Digital Risk, Crisis Management, Cyber Security: three fields that would have meant little to nothing for most businesses as recently as 10 years ago. But in today's digital workplace, they are all but unavoidable.
For the last 18 months, I have become interested in these emerging fields. So, I decided to reach out to Robert Brownstone (@ediscoveryguru) from Fenwick and West, LLP. I know Robert from when I sought his advice on the Internet and the Law.
Brownstone started his career on Wall Street as a white-collar crime litigator in fraud cases. He then became law school professor and program director while working as a part-time lawyer. For the last thirteen years, Brownstone has been working out of Fenwick’s Silicon Valley office where he has his hand on the pulse of legal and technical issues, some of which impact the most innovative companies in America.
Bill Fenwick, the firm’s founder, originally hired Brownstone as his “experiment” and gave him the title Knowledge Manager. He wanted to take a law teacher and litigator, and as Brownstone describes it, “pump my head with as much computer knowledge as possible in hopes that I would continue to spark some new developments and opportunities for the firm.”
Fenwick asked Brownstone to focus on electronic discovery, IT, Data Security and Legal issues with the intention of sharing these learnings in two ways: “in house” with Fenwick attorneys and “out-house” (really called “outsiders”) with Fenwick clients.
Brownstone characterizes his role at Fenwick as a "make your own major type of job," where he has often finds himself immersed in issues such as intellectual property, the protection of trade secrets, data security strategies and employer-employee disputes over data. To make all this new information useful, he says, “the secret sauce is understanding (our) clients’ business and how their internal information systems work."
Digital Law: Riding the River
In representing many high-tech and life science companies, Brownstone has found that his main challenge is in the area of Digital Law, which is in flux right now with the Courts wrestling with some major issues, such as:
- How to protect data secrets and information and what to do when their use is in dispute
- How to handle electronic information over a lifetime -- from creation to usage to destruction
- How to handle electronic information issues when a company gets sued or when there’s an electronic discovery (e-discovery) request.
Clog That Drain: Prevent Data Leakage and Cut Your Losses
According to Brownstone, there are essentially three ways information can leak from a company:
- An employee or some other insider is intentionally trying to harm the company and puts information in front of the public (sometimes via the Internet). The most highly publicized examples would be from the Wikileaks site. Basically, someone is trying to harm an organization through disclosure or an accusation.
- An intentional disclosure becomes unintentionally harmful. An employee, executive or other insider posts something (e.g. a photo or a tweet) but he or she does not know the FTC prohibits specific kinds of disclosures under certain circumstances. [Having managed online communities and social networks since my AOL days in the mid-1990s, I would say this happens at lease once or twice a year for many companies.]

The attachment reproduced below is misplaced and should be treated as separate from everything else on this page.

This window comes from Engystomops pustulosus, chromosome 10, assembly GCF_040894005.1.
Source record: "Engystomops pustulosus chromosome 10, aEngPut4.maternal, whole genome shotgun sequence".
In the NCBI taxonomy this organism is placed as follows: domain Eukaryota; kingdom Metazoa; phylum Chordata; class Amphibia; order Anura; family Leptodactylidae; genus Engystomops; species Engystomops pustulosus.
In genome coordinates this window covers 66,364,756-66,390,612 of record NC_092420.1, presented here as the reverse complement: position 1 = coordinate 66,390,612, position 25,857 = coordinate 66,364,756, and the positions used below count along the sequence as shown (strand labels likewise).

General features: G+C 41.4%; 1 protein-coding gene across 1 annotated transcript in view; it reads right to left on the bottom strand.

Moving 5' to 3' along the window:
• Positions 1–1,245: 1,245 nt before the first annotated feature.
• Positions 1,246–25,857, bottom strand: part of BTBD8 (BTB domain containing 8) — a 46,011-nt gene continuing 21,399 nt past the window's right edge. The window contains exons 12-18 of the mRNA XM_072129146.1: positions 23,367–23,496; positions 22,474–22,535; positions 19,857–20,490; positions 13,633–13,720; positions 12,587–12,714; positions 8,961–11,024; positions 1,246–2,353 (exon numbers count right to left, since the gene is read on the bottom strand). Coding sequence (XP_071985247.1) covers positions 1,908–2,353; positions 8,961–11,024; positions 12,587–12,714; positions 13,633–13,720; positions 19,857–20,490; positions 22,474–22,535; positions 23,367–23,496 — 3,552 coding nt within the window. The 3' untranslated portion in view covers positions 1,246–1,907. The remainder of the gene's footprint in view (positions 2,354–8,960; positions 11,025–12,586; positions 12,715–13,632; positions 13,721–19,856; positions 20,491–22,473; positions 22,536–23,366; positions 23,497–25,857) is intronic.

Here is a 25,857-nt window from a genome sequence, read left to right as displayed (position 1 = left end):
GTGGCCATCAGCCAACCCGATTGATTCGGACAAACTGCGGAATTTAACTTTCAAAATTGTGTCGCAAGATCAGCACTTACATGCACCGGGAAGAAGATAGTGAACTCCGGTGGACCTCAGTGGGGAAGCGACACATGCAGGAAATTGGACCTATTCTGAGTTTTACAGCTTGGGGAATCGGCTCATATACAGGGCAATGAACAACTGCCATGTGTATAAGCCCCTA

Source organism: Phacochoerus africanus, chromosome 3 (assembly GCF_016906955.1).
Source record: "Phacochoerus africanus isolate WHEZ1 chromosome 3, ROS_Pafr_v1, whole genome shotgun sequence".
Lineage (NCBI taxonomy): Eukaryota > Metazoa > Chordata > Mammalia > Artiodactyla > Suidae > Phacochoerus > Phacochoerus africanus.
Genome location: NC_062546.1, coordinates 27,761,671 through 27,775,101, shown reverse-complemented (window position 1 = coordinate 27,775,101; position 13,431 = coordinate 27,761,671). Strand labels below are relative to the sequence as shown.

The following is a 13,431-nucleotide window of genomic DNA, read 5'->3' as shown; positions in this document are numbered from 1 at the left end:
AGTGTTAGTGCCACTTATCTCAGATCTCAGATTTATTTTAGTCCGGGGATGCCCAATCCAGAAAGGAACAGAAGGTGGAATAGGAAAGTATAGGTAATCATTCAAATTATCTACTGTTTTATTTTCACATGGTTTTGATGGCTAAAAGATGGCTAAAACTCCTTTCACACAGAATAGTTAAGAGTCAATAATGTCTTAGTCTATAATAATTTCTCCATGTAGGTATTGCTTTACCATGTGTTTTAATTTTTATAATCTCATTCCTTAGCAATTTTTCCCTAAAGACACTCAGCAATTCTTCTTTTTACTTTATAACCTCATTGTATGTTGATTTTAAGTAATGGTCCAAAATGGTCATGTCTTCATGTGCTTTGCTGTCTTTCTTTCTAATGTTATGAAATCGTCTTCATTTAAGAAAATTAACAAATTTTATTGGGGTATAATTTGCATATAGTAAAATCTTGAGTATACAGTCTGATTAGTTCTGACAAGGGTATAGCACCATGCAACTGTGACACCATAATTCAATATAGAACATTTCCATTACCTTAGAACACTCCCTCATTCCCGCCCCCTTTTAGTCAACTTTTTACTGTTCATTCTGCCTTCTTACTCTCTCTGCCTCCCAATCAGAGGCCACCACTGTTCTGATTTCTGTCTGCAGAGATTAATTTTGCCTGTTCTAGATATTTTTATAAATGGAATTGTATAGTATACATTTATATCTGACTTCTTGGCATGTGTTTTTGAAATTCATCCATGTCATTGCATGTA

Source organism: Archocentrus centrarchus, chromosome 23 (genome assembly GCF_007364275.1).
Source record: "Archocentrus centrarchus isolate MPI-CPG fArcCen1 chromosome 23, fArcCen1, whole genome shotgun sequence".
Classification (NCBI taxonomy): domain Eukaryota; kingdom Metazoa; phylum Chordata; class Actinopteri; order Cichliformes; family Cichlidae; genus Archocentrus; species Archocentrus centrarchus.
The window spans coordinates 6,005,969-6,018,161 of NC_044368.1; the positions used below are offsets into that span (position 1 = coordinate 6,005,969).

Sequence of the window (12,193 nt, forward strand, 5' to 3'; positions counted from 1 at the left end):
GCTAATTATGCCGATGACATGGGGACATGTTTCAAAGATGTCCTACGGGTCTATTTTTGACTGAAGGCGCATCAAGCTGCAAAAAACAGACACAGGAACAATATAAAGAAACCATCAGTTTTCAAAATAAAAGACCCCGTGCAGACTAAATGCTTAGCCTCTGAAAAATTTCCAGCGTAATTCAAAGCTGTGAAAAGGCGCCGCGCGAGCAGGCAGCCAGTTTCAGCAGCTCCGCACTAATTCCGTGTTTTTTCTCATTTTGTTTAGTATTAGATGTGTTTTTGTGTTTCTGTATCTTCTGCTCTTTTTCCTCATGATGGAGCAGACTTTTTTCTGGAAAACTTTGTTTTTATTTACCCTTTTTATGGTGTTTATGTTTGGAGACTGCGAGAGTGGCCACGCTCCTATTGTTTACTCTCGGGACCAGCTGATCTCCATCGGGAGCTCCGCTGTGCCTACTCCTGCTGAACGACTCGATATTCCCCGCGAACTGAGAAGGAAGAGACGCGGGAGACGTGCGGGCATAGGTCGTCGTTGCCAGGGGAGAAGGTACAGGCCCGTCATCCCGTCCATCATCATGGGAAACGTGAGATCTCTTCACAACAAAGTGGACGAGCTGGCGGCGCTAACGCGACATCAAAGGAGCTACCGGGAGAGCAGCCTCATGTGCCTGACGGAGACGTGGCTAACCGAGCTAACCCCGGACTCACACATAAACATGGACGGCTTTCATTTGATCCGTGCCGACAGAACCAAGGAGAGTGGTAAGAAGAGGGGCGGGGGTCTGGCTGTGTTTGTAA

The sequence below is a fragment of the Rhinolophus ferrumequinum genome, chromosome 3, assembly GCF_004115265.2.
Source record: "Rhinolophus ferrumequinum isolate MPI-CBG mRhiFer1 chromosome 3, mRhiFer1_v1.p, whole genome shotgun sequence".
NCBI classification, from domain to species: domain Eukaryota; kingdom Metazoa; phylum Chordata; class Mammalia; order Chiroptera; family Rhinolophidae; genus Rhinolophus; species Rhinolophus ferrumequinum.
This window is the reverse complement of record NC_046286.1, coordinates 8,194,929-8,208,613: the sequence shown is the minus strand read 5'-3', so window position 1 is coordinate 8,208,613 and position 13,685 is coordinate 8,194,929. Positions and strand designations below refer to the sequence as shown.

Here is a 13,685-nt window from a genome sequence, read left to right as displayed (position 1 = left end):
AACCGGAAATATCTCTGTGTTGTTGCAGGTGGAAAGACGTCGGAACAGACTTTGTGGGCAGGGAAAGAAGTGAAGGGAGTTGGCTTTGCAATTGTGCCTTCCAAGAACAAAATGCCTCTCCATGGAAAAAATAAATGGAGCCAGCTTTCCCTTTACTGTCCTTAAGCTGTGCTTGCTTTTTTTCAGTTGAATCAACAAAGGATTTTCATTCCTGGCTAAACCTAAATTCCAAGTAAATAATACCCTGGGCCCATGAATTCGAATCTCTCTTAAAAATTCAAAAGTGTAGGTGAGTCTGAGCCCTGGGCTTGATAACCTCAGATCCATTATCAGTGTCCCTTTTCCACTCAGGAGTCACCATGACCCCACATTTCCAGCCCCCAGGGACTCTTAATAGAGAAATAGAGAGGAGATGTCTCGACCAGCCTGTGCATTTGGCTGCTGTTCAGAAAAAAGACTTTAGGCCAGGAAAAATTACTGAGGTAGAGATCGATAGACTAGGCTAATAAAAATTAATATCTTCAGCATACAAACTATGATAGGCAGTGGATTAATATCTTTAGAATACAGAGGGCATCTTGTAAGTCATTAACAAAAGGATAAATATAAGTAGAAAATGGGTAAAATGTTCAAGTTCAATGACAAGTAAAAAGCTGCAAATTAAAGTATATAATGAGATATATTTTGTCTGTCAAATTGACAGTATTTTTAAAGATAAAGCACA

- An unintentional disclosure. Confidential Information gets out via a smart phone, laptop, device or paper when the item is stolen, hacked or lost. There is no malice or intent on the part of the employee or client, but the information still gets leaked.
Even if the law does not require it, companies can reduce their risk and exposure when it comes to data leakage. Two ways to reduce a company’s risk exposure are:
- Role-Based Access Control or what IT folks call RBAC, which essentially means that not everything within the virtual or physical world is open to everyone in the company. For example, different permissions granted to folks who need to access databases, etc. Brownstone calls this approach “narrowing the risk of leakage.”
- Encryption, particularly for company-issued devices (laptops, phones, etc.) to the extent the data can be encrypted. Two purposes are served. One: companies can prevent someone who steals or finds a lost laptop “from sucking out, bit by bit, the data on that drive and booting it up in another machine.” This measure is important.
First, companies want to protect their employees and their data. Second, companies will not have to take a hit financially or in the court of public opinion by having to announcing a data breach. (Note: some states handle this differently and for customer-relations reasons, many companies choose to voluntarily disclose breaches to their users).
The Mobile Horse Has Already Left the Barn
The ubiquitous usage of mobile devices makes controlling a company’s data even more complicated and gives Information Technology (IT) leaders multiple headaches. Brownstone advises companies to consider issuing a second phone and to officially notify, educate and remind employees that “Anything which involves your company device” is the company's property.